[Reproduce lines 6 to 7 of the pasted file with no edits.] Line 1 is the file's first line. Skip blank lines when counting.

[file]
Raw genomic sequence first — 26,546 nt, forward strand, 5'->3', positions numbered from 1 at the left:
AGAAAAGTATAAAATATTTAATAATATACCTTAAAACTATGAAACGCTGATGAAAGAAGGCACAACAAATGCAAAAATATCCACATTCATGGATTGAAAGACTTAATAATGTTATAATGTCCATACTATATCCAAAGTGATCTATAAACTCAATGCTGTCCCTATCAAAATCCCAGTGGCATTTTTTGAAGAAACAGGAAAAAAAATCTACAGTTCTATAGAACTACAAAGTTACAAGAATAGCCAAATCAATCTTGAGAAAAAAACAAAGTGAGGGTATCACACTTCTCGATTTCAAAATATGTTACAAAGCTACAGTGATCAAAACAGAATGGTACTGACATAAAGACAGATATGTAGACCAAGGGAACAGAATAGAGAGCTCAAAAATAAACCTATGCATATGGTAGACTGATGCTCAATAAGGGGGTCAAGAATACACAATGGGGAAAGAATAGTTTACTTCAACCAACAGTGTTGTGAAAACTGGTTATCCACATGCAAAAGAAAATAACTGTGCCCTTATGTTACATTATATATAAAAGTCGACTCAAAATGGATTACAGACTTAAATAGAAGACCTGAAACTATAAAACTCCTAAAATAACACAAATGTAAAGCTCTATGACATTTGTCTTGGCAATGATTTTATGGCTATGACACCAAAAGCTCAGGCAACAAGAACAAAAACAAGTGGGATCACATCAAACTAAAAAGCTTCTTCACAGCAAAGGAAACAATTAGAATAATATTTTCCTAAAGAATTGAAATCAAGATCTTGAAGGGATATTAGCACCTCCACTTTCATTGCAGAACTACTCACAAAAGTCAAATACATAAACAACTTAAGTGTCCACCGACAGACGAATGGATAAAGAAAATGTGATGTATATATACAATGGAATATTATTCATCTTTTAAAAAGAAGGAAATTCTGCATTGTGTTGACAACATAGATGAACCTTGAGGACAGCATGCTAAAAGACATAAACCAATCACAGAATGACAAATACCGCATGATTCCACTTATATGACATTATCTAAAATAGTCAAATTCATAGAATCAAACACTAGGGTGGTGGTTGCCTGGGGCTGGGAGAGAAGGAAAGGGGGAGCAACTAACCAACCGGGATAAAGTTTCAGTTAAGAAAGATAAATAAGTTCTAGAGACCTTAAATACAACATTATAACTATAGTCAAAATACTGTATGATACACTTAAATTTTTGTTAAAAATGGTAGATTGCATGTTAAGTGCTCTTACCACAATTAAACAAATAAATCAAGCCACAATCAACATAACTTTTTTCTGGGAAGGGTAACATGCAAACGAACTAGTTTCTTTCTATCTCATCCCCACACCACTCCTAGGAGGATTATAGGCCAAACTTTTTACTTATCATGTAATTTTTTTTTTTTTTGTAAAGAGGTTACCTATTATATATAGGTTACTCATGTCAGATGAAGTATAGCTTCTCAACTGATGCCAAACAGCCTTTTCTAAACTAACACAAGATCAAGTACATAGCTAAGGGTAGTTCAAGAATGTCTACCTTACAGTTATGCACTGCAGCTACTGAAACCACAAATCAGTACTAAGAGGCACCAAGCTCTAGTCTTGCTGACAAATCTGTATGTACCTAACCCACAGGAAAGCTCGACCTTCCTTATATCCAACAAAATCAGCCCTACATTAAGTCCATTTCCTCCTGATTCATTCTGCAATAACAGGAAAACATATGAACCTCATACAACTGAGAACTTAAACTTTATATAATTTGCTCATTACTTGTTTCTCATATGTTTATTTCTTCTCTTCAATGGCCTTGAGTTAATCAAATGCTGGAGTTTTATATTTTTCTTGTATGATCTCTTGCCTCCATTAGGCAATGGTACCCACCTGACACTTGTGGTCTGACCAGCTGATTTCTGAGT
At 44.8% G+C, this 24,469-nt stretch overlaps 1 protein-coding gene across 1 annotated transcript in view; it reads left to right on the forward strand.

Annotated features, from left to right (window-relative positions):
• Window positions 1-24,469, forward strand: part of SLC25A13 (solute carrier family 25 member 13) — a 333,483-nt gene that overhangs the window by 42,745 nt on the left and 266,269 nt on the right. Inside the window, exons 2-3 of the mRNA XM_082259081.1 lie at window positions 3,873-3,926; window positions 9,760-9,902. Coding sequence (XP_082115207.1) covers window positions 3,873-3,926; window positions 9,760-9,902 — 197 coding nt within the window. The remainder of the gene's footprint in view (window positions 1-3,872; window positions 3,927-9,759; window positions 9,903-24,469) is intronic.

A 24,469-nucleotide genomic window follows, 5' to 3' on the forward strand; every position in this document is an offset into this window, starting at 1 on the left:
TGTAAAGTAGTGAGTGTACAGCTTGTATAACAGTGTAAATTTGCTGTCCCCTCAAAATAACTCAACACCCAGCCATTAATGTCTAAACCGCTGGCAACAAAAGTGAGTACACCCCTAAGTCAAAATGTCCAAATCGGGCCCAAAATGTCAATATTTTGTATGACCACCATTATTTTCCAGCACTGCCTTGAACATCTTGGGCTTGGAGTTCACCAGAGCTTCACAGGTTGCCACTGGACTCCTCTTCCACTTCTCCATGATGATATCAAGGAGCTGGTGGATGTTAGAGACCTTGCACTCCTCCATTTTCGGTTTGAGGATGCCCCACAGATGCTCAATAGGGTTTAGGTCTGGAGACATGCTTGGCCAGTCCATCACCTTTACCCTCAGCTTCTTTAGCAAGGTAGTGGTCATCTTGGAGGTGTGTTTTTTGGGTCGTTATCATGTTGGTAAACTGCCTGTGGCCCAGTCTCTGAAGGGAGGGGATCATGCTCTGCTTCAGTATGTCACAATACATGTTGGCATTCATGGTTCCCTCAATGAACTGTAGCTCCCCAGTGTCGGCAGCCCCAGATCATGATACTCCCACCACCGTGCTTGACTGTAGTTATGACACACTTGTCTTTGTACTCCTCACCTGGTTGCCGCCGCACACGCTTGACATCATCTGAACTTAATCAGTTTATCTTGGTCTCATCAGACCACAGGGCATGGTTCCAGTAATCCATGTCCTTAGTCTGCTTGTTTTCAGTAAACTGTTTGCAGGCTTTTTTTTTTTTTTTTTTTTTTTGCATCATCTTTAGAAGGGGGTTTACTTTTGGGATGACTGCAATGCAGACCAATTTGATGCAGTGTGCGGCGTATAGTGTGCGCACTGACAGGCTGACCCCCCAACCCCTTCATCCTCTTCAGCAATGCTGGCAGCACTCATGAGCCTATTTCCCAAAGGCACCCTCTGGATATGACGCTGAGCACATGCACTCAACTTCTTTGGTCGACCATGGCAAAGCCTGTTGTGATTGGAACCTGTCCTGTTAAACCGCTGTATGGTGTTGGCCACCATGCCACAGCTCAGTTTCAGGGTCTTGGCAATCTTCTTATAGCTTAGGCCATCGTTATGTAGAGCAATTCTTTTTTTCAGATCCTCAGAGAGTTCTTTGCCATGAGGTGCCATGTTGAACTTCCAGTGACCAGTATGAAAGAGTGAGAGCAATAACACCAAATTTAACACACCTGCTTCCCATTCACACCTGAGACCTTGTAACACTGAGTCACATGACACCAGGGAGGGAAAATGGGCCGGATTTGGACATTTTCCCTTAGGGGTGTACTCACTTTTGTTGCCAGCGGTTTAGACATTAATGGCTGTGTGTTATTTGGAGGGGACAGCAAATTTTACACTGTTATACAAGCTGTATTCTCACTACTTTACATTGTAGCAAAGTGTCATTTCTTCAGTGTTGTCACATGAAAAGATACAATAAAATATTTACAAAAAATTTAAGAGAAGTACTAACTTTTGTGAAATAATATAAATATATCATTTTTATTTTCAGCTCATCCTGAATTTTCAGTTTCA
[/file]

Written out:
A 24,469-nucleotide genomic window follows, 5' to 3' on the forward strand; every position in this document is an offset into this window, starting at 1 on the left:
TGTAAAGTAGTGAGTGTACAGCTTGTATAACAGTGTAAATTTGCTGTCCCCTCAAAATAACTCAACACCCAGCCATTAATGTCTAAACCGCTGGCAACAAAAGTGAGTACACCCCTAAGTCAAAATGTCCAAATCGGGCCCAAAATGTCAATATTTTGTATGACCACCATTATTTTCCAGCACTGCCTTGAACATCTTGGGCTTGGAGTTCACCAGAGCTTCACAGGTTGCCACTGGACTCCTCTTCCACTTCTCCATGATGATATCAAGGAGCTGGTGGATGTTAGAGACCTTGCACTCCTCCATTTTCGGTTTGAGGATGCCCCACAGATGCTCAATAGGGTTTAGGTCTGGAGACATGCTTGGCCAGTCCATCACCTTTACCCTCAGCTTCTTTAGCAAGGTAGTGGTCATCTTGGAGGTGTGTTTTTTGGGTCGTTATCATGTTGGTAAACTGCCTGTGGCCCAGTCTCTGAAGGGAGGGGATCATGCTCTGCTTCAGTATGTCACAATACATGTTGGCATTCATGGTTCCCTCAATGAACTGTAGCTCCCCAGTGTCGGCAGCCCCAGATCATGATACTCCCACCACCGTGCTTGACTGTAGTTATGACACACTTGTCTTTGTACTCCTCACCTGGTTGCCGCCGCACACGCTTGACATCATCTGAACTTAATCAGTTTATCTTGGTCTCATCAGACCACAGGGCATGGTTCCAGTAATCCATGTCCTTAGTCTGCTTGTTTTCAGTAAACTGTTTGCAGGCTTTTTTTTTTTTTTTTTTTTTTTGCATCATCTTTAGAAGGGGGTTTACTTTTGGGATGACTGCAATGCAGACCAATTTGATGCAGTGTGCGGCGTATAGTGTGCGCACTGACAGGCTGACCCCCCAACCCCTTCATCCTCTTCAGCAATGCTGGCAGCACTCATGAGCCTATTTCCCAAAGGCACCCTCTGGATATGACGCTGAGCACATGCACTCAACTTCTTTGGTCGACCATGGCAAAGCCTGTTGTGATTGGAACCTGTCCTGTTAAACCGCTGTATGGTGTTGGCCACCATGCCACAGCTCAGTTTCAGGGTCTTGGCAATCTTCTTATAGCTTAGGCCATCGTTATGTAGAGCAATTCTTTTTTTCAGATCCTCAGAGAGTTCTTTGCCATGAGGTGCCATGTTGAACTTCCAGTGACCAGTATGAAAGAGTGAGAGCAATAACACCAAATTTAACACACCTGCTTCCCATTCACACCTGAGACCTTGTAACACTGAGTCACATGACACCAGGGAGGGAAAATGGGCCGGATTTGGACATTTTCCCTTAGGGGTGTACTCACTTTTGTTGCCAGCGGTTTAGACATTAATGGCTGTGTGTTATTTGGAGGGGACAGCAAATTTTACACTGTTATACAAGCTGTATTCTCACTACTTTACATTGTAGCAAAGTGTCATTTCTTCAGTGTTGTCACATGAAAAGATACAATAAAATATTTACAAAAAATTTAAGAGAAGTACTAACTTTTGTGAAATAATATAAATATATCATTTTTATTTTCAGCTCATCCTGAATTTTCAGTTTCA